Oh, Hello Branding Group
Millennials are not the only generation marketers need to be focusing on. While millennials are still the majority of the population, making up 72.12% of the US population, Gen Z is a close second, making up 67.17% of the population, according to Statista. There is some debate as to where millennials end and Gen Z begins, and there are even "Zillennials" who are sort of part of both groups. Millennials and Gen Z may even seem similar at first glance, but there are key differences that marketers should take into consideration.
Who Is Generation Z?
Again, there is still some inconsistency around the start/end of millennials, but the general consensus is that Generation Z is anyone who was born after 1996 is part of Generation Z. The key difference between millennials and Gen Z is that while millennials were the pioneers of the online world and technology, Gen Z doesn't remember a time without it. Gen Z also has a much shorter attention span than other generations, according to MediaKix, at just 8 seconds. This is crucial for marketers to be aware of and understand, so if you're having a hard time marketing long form content to Gen Z, it's not bad content - it's just too long. Another characteristic of Gen Z is that although they may have a short attention span, they have an amazing ability to multi-task that comes from growing up in a world where information was constantly thrown at them. Now that you know who Gen Z is, here are 5 strategies to effectively target them in your marketing campaigns.
1. Use Creative Sales Strategies
Like we mentioned before, Gen Z grew up with information coming at them from all mediums, TV, billboards, YouTube, the news, and the entire internet. They see through the stereotypical sales and marketing strategies, and they value authenticity. Gen Z sometimes gets a bad rap for "cancel culture" and being "too sensitive". However, Gen Z much more inclusive and open-minded than previous generations. They're sick of seeing the same models, actresses, influencers, etc. that all look exactly the same. If you're running an influencer or spokesperson marketing campaign, consider using a model that doesn't fit the stereotypical "model" look. Gen Z wants to see people of all backgrounds, ethnicities, sexual orientations, etc. represented. Gen Z also wants to see real people in campaigns as well. In fact, the razor company, Billie, was the first ad campaign to actually show the razor fulfilling its purpose: shaving hair. Before, it was brought to consumer's attention that razor commercials showed the product shaving an already bare leg - completely defeating the purpose, and Gen Z saw right through it.
2. Utilize Videos
Video content works well to market to Gen Z. Whether it's YouTube, Instagram, TikTok, or even Facebook, video content captivates consumers. 85% of teenagers use YouTube, whether it's for educational or leisure purposes. In recent years, YouTube has become an incredible free resource to learn all sorts of skills, from writing code to baking cookies, there is a diverse audience consuming video content. Marketers can use video content to reach Gen Z by either partnering with content creators to feature their content, or create their own channels to get the word out. Either way, remember, authenticity is key!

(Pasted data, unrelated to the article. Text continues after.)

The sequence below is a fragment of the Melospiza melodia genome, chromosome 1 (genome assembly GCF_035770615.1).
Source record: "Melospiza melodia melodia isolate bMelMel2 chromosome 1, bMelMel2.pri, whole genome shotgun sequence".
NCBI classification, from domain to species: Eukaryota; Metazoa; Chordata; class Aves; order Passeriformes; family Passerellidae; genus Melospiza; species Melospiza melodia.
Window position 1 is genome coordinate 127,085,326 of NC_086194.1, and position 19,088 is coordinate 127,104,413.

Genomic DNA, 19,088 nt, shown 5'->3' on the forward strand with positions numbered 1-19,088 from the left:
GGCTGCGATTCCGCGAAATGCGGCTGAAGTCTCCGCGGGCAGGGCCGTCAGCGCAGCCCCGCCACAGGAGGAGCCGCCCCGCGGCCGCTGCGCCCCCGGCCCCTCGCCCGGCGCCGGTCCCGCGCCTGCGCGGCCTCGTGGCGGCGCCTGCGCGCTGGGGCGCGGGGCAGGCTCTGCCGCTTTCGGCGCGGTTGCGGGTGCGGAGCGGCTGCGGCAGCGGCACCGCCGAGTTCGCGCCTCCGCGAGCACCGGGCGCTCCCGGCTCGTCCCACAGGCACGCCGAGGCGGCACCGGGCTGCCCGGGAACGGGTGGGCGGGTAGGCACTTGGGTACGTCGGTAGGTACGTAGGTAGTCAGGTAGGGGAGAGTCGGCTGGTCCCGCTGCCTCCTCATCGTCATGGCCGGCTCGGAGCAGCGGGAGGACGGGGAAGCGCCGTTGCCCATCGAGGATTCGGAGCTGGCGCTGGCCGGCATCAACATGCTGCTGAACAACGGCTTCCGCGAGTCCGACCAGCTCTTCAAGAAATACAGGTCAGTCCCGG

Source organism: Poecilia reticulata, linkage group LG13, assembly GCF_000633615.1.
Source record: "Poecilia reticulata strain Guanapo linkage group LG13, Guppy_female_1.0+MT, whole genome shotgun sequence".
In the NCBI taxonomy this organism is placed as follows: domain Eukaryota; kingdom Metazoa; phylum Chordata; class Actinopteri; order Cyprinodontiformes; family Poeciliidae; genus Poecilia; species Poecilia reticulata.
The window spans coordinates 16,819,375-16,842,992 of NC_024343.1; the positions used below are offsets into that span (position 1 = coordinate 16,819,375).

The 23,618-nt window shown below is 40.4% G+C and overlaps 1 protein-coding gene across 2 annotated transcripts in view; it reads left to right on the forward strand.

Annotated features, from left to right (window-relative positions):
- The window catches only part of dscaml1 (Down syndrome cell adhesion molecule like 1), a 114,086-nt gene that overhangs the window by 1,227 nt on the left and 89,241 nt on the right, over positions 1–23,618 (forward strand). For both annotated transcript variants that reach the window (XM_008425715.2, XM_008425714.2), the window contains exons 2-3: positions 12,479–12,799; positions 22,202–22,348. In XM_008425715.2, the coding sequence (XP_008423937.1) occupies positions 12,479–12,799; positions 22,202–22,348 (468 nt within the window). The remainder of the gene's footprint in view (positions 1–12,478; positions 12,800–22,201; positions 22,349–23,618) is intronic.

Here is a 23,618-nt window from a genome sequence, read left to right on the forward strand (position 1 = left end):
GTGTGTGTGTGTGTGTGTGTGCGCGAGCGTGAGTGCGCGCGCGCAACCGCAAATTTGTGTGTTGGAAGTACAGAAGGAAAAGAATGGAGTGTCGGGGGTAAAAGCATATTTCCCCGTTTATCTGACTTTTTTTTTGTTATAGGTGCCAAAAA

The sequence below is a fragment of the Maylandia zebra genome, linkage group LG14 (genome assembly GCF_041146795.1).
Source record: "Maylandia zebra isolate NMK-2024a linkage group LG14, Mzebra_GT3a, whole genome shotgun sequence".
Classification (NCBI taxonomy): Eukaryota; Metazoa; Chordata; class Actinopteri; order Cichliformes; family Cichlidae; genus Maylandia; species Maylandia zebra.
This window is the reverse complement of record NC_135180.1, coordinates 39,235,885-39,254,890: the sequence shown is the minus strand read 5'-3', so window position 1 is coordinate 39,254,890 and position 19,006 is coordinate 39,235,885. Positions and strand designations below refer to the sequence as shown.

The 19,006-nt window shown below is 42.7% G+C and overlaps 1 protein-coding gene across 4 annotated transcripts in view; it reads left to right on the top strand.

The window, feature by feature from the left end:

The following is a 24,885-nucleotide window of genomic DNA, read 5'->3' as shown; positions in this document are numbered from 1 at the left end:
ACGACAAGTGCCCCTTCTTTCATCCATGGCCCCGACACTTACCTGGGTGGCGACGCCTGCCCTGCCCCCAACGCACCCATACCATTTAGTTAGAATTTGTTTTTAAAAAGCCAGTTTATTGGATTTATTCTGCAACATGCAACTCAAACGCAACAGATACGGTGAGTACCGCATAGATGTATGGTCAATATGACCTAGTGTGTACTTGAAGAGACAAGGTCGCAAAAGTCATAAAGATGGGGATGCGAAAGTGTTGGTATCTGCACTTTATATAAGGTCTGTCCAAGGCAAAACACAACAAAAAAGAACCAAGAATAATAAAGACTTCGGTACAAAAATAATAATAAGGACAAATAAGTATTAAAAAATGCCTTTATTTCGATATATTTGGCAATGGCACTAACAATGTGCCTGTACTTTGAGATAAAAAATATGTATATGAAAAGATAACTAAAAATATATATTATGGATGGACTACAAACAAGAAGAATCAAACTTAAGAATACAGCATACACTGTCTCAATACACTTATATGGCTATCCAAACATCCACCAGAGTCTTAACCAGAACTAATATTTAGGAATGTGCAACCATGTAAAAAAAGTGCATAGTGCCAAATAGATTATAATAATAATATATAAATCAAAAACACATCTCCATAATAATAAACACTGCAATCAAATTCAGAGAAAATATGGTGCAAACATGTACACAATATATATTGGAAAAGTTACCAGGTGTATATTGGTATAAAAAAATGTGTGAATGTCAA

3. Don't Go Overboard with Sponsorships
If you have listened to any podcast, you have heard ads for HelloFresh, honey, Fabletics, etc. These companies may have great products, but when consumers hear the same ad across multiple platforms, used by every single content creator out there, they begin to question the legitimacy of the ad. Sponsorships and partnerships with influencers are not bad necessarily, in fact they can have an incredible ROI, but make sure you use them sparingly. If you were a consumer, would you be more convinced to buy a product that was endorsed by a few of your favorite creators, or a product that was endorsed by creators across industries and on various channels of communication? Using fewer influencers makes it special, and your consumers will listen to the people they look up to and trust.
4. Spice Up Your Social Strategies
Gen Z is more likely to have every type of social media platform, and if they follow their favorite brands on Instagram, TikTok, Facebook, etc. they won't want to see the same post across every platform. Use each social media platform to target Gen Z in a unique way, and it doesn't have to be an entirely new campaign, but using the same exact post across all platforms definitely won't be as effective with this group.
5. Make Concise Content
Remember that 8 second attention span we were talking about earlier? Now, don't let this scare you away from targeting this generation. Sometimes marketers put so much emphasis on social posts that stay on the feed, and don't put as much focus on stories, highlights, or video ads. Whether you're using Facebook, Instagram, TikTok, or even Snapchat, you can utilize the stories and video features to share content that is sure to catch Gen Z's attention.
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